Subtracting them from the total leaves the U.S. Navy with 55 nuclear-powered attack submarines, or SSNs. But wait. Only about 33 boats, or 60 percent of the U.S. sub fleet, call the Asia-Pacific home under the Obama administration’s pivot to Asia. Meanwhile, the entire PLA Navy sub force is concentrated in the region (with the exception of one diesel boat currently plying the Indian Ocean). And it’s concentrated in a subset of that region, mainly the China seas.

As it turns out, then, Ross’s “quite small” Chinese fleet outnumbers the U.S. Pacific Fleet sub force by a wide margin in the waters that count—already. That brute numerical disparity will widen. The American fleet is set to dwindle as low as 42 by the mid-2020s as shipbuilding budgets flatline—at best—while construction costs rise. And it gets worse. The 2020s is a decade when new-construction ballistic-missile subs—replacements for the Ohio class—threaten to crowd out not just SSN construction but all other navy programs. Amphibian pundit CDR Salamander dubs this looming acquisition debacle the Terrible Twenties.

Ergo, it’s doubtful SSN numbers will recover any time soon. Do the math: in 2025 or thereabouts—assuming the pivot remains in force, and with it the mandate to allocate 60 percent of naval forces to the Pacific Fleet—the U.S. Navy will deploy 25 or 26 subs to face off against upwards of 60 Chinese diesel and nuclear attack boats. But even those figures project an optimistic view of the undersea balance, since they rest on the dubious assumption that Washington will concentrate the entire Pacific sub force in East Asia—neglecting important expanses such as the Indian Ocean and Eastern Pacific. The mismatch in numbers is likely to persist and grow. If China possesses a small undersea force, what does Ross consider a big one?

But aren’t American SSNs virtually omnipotent? Yes and no. Yes, once they close to weapons range. No, because they have to get close to fire. U.S. Navy boats rely on torpedoes to assail enemy shipping. That means they need to approach within roughly 10 nautical miles of their prey. Sketch a circle on the map with a 20-mile diameter centered on a hypothetical sub’s position, and you’ll see that’s not a lot of geographic coverage per boat. American SSNs can launch cruise missiles, to be sure, but their Tomahawks are for hitting targets ashore, not enemy surface fleets. Fighting for control of the sea is a relative afterthought.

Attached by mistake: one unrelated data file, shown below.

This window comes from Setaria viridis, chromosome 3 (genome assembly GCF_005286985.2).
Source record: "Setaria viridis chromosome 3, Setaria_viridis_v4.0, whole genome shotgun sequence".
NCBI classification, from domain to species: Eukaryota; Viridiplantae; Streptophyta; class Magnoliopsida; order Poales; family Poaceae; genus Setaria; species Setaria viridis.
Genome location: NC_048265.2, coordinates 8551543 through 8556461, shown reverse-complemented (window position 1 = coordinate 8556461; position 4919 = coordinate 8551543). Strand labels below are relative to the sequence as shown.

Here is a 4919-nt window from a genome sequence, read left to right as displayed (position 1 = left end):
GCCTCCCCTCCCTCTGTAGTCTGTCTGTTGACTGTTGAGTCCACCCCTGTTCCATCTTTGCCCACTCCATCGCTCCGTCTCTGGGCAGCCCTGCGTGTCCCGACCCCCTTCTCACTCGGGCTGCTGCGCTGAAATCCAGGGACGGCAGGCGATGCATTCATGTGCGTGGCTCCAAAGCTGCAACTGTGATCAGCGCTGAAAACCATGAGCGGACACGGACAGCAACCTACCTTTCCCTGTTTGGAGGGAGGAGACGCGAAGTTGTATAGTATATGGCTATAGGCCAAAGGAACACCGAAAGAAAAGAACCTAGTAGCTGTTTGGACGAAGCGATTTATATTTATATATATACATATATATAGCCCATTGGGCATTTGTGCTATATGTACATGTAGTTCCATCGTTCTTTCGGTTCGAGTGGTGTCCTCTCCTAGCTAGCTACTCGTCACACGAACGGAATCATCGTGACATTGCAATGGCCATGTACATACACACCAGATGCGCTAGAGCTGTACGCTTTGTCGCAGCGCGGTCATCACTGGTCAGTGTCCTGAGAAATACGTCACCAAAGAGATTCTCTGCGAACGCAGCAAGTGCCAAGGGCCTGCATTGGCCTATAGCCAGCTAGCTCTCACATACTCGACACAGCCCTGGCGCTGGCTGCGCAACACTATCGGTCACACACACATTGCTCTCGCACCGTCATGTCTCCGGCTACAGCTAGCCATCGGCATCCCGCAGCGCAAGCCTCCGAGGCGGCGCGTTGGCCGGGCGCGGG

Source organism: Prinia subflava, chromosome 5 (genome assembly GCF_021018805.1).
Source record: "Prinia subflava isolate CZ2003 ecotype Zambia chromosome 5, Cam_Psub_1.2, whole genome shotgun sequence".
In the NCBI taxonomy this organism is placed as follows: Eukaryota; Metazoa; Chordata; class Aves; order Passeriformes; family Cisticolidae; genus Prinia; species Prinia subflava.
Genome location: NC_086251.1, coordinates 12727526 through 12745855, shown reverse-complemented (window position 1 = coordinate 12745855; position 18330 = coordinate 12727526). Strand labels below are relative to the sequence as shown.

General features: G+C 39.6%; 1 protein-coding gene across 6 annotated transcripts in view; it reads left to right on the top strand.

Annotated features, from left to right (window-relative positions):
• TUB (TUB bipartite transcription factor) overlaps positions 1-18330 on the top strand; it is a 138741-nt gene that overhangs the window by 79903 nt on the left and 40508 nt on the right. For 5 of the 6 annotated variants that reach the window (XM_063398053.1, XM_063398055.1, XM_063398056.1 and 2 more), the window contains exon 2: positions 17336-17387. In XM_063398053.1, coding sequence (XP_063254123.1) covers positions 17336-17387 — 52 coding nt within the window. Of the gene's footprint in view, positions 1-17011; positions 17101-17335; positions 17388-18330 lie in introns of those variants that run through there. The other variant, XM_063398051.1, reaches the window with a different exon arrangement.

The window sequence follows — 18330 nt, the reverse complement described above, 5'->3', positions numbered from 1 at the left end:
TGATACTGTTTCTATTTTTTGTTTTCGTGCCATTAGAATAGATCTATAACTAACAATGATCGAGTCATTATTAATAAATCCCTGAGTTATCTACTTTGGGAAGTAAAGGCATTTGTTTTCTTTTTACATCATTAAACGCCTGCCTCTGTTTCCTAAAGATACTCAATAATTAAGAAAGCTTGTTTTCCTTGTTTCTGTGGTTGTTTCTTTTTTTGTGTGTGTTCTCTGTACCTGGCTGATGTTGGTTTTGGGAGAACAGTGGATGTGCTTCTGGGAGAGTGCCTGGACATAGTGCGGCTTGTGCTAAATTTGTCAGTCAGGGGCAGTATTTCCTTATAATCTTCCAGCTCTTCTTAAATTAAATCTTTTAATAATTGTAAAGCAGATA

U.S. boats’ Chinese counterparts, by contrast, are armed not just with torpedoes but with anti-ship cruise missiles—weapons capable of pummeling surface ships scores of miles away. That’s what you call reach. The true picture, in short, is far blurrier than the one Ross paints. Beijing fields inferior boats. But it fields lots of them, and it has the luxury of massing the whole fleet in the China seas and Western Pacific while its rival scatters assets throughout the seven seas. The competitor that can hurl its entire armed might against a fraction of its opponent’s commands a distinct advantage. Advantage: China.

So how does the balance work out in Asia? It’s tough to say. What’s not tough to say is this: blithely discounting a rising competitor’s skill, ingenuity, and élan represents a mistake of the first order—and a mistake to which established powers appear acutely prone. Americans should refuse to let triumphalism about submarine warfare—or any other combat domain—color their geopolitical judgments. China is a serious competitor boasting serious capability.

And it could get its way. Clausewitz lists three ways one antagonist can prevail over another in war. One combatant can defeat the other militarily and impose terms. That’s the obvious way: crush your enemy, see him driven before you, and hear the lamentations of the women! The other two methods apply to peacetime strategic competition as well. They involve playing head games with opponents. Beijing excels at head games. If a combatant can dishearten its opponent—say, by mounting an impressive show of force at a well-chosen place and time—it can win by default. Or if it can ratchet up the price of victory higher than the opponent is willing to pay—by threatening to inflict heavy damage, or to string out the enterprise without end, or to otherwise sap his resources—cost/benefit logic should prompt that opponent to stand down.

The weak, then, can overcome the strong. They have done so many times in history. China doesn’t relish a test of arms. What sane government does? But it enjoys far more options and far greater prospects of success than Professor Ross allows. Let’s give China’s military and its political overseers their due.